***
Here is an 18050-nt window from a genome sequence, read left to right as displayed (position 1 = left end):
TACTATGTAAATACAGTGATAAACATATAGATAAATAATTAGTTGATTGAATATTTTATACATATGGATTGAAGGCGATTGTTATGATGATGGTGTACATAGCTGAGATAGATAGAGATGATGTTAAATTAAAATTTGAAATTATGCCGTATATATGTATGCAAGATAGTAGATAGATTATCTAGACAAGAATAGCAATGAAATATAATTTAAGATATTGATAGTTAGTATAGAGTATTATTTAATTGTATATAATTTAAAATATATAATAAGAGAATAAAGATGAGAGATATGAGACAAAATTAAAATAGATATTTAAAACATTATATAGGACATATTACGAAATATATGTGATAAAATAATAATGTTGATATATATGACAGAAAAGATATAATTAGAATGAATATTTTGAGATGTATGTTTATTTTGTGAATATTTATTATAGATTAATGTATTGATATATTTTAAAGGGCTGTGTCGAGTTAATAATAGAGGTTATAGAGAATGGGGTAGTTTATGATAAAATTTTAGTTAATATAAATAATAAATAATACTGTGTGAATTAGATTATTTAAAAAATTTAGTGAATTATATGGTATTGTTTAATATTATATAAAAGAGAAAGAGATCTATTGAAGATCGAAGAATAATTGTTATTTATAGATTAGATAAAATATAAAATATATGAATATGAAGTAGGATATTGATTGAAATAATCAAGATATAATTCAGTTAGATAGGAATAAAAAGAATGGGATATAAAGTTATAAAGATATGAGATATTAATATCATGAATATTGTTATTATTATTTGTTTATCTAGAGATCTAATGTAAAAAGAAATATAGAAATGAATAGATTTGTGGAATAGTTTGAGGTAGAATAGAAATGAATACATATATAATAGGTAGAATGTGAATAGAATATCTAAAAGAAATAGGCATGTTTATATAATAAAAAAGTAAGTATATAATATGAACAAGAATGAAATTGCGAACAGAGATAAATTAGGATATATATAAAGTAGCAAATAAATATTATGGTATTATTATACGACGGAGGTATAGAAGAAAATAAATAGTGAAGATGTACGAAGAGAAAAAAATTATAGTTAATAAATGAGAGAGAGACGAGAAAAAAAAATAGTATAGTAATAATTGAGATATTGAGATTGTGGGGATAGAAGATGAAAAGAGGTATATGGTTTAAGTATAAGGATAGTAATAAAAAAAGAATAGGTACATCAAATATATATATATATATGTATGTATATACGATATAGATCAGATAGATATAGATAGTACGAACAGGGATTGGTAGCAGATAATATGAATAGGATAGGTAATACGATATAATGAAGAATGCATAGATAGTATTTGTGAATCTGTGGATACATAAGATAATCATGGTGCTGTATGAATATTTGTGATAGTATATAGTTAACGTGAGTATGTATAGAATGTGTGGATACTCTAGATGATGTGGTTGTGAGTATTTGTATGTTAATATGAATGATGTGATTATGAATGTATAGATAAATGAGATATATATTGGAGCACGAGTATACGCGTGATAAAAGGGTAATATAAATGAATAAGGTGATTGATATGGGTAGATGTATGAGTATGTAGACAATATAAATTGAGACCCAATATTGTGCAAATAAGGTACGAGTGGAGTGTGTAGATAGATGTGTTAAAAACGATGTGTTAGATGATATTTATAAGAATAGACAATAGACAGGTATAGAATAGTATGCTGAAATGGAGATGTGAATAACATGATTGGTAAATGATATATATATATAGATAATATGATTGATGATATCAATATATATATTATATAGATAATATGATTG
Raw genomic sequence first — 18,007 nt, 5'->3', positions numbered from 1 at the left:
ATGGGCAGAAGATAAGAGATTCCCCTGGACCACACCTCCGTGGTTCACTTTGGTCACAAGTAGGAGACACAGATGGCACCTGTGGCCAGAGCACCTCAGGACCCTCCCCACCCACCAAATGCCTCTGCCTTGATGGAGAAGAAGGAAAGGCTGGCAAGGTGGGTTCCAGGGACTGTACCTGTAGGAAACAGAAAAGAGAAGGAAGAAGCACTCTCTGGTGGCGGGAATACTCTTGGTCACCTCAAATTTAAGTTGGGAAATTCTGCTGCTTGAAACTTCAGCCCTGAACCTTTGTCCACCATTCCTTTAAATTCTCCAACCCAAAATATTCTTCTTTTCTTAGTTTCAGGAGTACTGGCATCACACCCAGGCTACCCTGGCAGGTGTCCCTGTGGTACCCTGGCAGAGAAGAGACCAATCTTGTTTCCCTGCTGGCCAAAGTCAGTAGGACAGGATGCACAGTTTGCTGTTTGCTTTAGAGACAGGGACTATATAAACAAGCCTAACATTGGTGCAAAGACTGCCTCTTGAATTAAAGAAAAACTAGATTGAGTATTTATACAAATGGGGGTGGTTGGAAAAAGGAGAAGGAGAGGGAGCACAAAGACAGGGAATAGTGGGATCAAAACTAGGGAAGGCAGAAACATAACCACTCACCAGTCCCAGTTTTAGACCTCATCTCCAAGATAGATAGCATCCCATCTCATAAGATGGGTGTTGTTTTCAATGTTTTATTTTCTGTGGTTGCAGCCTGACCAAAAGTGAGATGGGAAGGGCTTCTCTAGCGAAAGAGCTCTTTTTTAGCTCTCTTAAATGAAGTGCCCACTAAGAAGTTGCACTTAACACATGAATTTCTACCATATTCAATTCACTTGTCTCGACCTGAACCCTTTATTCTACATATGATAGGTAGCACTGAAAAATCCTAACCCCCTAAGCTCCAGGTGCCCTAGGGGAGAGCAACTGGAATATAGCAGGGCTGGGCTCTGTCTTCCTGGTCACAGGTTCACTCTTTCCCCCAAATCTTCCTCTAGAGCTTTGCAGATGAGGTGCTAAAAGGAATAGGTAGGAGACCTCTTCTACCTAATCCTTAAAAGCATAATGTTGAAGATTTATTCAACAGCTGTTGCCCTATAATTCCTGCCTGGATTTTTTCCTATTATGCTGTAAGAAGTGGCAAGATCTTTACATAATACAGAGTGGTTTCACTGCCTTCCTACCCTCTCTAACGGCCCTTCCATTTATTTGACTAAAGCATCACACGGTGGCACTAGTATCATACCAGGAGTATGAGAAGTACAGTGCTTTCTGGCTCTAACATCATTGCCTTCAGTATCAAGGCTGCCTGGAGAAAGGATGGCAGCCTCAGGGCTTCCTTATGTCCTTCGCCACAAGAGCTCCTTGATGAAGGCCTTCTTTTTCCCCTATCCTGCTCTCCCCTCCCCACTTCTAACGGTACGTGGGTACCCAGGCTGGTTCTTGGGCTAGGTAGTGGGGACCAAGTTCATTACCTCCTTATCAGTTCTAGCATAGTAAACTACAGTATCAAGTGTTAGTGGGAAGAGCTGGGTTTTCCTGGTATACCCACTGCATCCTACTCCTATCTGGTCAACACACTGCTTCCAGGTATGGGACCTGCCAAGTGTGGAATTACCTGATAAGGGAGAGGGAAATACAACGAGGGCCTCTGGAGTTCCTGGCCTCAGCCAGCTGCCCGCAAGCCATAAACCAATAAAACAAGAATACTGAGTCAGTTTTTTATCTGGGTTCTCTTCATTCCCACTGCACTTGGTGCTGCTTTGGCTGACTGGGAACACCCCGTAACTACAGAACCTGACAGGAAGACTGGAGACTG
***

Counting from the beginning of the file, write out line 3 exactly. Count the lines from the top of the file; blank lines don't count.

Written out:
Raw genomic sequence first — 18,007 nt, 5'->3', positions numbered from 1 at the left: